Configure Redistribution between RIP and OSPF in Cisco IOS Router

These days almost nobody uses RIP anymore, unless their network has to support a legacy machine or an older router model. In this situation, the best practice is to limit RIP network as such and use a newer routing protocol on the rest part of the network, such as OSPF. Cisco IOS Router supports both protocols but the challenge to this implementation is that hosts in RIP network will not be able to talk with hosts in the OSPF network and vice versa. To overcome this, we need to Configure Redistribution between RIP and OSPF in Cisco IOS Router.

How to Configure Redistribution between RIP and OSPF in Cisco IOS Router

Redistribution can be performed between RIP and OSPF. We will use a scenario between three routers (R1, R2, and R3) to demonstrate how to Configure Redistribution between RIP and OSPF in Cisco IOS Router.

Configure Redistribution Between RIP and OSPF in Cisco IOS Router

In the topology above, RIP is used to connect R1-R2 and OSPF is used to connect R2-R3. In this scenario we have an issue where R1 cannot communicate to R3 and vice versa, despite the intermediate router (in this case is R2) knows exactly how to reach both network.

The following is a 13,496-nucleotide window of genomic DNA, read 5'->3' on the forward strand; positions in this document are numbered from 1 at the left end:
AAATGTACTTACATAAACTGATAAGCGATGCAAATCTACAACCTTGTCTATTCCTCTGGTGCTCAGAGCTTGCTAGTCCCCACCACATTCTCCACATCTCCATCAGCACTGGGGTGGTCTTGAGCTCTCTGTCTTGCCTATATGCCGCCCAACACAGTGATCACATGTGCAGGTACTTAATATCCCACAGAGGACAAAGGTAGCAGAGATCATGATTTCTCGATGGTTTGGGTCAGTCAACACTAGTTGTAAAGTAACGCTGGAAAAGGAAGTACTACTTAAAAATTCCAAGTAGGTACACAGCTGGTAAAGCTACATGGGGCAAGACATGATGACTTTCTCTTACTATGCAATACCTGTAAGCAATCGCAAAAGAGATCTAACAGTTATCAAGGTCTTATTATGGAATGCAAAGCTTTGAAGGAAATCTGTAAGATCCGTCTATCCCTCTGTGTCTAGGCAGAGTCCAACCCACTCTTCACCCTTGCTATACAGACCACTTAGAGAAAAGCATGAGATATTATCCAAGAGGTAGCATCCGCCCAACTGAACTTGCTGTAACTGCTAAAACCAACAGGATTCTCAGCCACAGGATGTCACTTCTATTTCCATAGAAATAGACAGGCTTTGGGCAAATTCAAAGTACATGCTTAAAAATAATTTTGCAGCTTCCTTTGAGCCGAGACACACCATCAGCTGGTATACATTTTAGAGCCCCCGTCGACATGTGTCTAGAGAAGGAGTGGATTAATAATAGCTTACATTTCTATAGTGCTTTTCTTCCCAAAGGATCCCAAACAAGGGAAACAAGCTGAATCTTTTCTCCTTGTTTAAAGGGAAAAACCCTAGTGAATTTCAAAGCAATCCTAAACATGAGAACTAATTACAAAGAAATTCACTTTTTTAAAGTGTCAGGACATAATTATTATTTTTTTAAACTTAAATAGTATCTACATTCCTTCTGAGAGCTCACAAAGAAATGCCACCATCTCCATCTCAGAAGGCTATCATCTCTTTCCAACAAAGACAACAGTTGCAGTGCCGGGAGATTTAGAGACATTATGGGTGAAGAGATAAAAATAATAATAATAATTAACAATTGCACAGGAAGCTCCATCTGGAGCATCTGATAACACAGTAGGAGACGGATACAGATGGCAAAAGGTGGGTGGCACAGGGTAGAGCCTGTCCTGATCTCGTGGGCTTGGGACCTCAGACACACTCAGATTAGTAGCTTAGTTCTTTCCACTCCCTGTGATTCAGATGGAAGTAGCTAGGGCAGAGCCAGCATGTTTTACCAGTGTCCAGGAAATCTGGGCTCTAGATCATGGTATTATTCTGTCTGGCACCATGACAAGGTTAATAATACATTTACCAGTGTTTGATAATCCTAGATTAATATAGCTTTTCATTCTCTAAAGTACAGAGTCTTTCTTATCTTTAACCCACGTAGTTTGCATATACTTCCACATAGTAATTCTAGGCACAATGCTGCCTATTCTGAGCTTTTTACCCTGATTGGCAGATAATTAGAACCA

R1#ping 3.3.3.3 sour 1.1.1.1
Type escape sequence to abort.
Sending 5, 100-byte ICMP Echos to 3.3.3.3, timeout is 2 seconds:
Packet sent with a source address of 1.1.1.1
.....
Success rate is 0 percent (0/5)

The following snippets are the routing configuration for each router in the topology above:

R1#sh run | s router
router rip
 version 2
 network 1.0.0.0
 network 10.0.0.0
 no auto-summary
R2#sh run | s router
router ospf 1
 network 2.2.2.2 0.0.0.0 area 0
 network 192.168.23.2 0.0.0.0 area 0
router rip
 version 2
 network 10.0.0.0
 no auto-summary
R3#sh run | s router
router ospf 1
 network 3.3.3.3 0.0.0.0 area 0
 network 192.168.23.3 0.0.0.0 area 0

To solve this kind of issue, a 2-way redistribution must be done on the intermediate router, or in this case is R2. The command used to redistribute RIP route into OSPF is “redistribute rip subnets” and the implementation shown below:

R2(config)#router ospf 1
R2(config-router)#redistribute rip subnets

Now the command to redistribute OSPF route into RIP is “redistribute ospf [PID] metric [hop count]”. Notice that when we redistribute any external route into RIP, we have to specify the hop count to reach that external network because RIP is a protocol that works based on the hop count. The hop count doesn’t have to be exactly match the real condition but it could be adjusted according to our needs. In this example, we set the hop count to 12 for easy identification purpose: